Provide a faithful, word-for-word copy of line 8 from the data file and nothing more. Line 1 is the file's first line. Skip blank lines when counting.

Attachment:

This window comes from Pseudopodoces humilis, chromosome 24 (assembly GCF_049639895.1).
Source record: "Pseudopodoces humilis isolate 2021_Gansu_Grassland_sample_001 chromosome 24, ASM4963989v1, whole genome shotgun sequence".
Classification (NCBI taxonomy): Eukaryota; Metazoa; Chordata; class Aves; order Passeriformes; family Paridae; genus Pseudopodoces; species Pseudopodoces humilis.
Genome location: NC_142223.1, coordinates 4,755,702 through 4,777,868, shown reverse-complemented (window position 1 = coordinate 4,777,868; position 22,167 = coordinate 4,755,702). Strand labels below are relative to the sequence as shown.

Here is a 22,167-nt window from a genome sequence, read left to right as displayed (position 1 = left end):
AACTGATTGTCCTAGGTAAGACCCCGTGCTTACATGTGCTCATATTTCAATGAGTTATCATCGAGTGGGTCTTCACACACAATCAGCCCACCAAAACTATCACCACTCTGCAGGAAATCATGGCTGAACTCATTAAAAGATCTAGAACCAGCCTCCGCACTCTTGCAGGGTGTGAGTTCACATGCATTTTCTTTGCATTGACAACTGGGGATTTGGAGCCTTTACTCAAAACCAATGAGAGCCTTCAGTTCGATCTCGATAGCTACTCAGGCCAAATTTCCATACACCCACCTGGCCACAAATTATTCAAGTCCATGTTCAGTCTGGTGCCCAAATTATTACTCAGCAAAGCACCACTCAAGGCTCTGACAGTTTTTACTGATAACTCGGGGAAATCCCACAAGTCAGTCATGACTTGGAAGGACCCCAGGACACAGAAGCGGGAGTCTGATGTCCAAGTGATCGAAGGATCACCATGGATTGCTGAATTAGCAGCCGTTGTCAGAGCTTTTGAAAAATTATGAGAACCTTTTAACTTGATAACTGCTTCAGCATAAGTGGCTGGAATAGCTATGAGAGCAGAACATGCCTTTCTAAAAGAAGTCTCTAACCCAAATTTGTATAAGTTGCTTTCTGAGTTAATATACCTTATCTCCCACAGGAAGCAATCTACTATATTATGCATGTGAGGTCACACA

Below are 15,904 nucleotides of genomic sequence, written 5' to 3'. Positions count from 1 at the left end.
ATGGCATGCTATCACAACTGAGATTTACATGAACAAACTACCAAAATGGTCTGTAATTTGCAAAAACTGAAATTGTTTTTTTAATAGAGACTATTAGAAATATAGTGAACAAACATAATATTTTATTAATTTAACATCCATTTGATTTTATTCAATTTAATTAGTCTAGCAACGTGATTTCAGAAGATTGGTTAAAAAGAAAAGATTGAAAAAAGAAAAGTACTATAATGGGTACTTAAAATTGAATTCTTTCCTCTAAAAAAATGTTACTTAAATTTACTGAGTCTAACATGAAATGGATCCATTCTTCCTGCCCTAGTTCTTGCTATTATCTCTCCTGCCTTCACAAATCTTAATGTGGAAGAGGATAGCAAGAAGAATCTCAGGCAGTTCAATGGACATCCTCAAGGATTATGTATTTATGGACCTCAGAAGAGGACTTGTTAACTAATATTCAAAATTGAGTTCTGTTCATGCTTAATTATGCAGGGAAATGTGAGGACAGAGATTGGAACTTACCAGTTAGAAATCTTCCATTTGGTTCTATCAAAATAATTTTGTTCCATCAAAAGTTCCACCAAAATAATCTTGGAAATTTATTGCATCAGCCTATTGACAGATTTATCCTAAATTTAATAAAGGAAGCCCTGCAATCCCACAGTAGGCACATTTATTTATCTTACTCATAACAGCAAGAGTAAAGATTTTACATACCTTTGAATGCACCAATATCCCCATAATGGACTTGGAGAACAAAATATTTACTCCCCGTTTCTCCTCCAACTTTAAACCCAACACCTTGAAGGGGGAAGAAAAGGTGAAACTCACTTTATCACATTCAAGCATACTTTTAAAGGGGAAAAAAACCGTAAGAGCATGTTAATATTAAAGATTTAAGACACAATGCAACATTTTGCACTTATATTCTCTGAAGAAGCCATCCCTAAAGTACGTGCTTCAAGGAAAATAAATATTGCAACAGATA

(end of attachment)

ATGGCATGCTATCACAACTGAGATTTACATGAACAAACTACCAAAATGGTCTGTAATTTGCAAAAACTGAAATTGTTTTTTTAATAGAGACTATTAGAAATATAGTGAACAAACATAATATTTTATTAATTTAACATCCATTTGATTTTATTCAATTTAATTAGTCTAGCAACGTGATTTCAGAAGATTGGTTAAAAAGAAAAGATTGAAAAAAGAAAAGTACTATAATGGGTACTTAAAATTGAATTCTTTCCTCTAAAAAAATGTTACTTAAATTTACTGAGTCTAACATGAAATGGATCCATTCTTCCTGCCCTAGTTCTTGCTATTATCTCTCCTGCCTTCACAAATCTTAATGTGGAAGAGGATAGCAAGAAGAATCTCAGGCAGTTCAATGGACATCCTCAAGGATTATGTATTTATGGACCTCAGAAGAGGACTTGTTAACTAATATTCAAAATTGAGTTCTGTTCATGCTTAATTATGCAGGGAAATGTGAGGACAGAGATTGGAACTTACCAGTTAGAAATCTTCCATTTGGTTCTATCAAAATAATTTTGTTCCATCAAAAGTTCCACCAAAATAATCTTGGAAATTTATTGCATCAGCCTATTGACAGATTTATCCTAAATTTAATAAAGGAAGCCCTGCAATCCCACAGTAGGCACATTTATTTATCTTACTCATAACAGCAAGAGTAAAGATTTTACATACCTTTGAATGCACCAATATCCCCATAATGGACTTGGAGAACAAAATATTTACTCCCCGTTTCTCCTCCAACTTTAAACCCAACACCTTGAAGGGGGAAGAAAAGGTGAAACTCACTTTATCACATTCAAGCATACTTTTAAAGGGGAAAAAAACCGTAAGAGCATGTTAATATTAAAGATTTAAGACACAATGCAACATTTTGCACTTATATTCTCTGAAGAAGCCATCCCTAAAGTACGTGCTTCAAGGAAAATAAATATTGCAACAGATA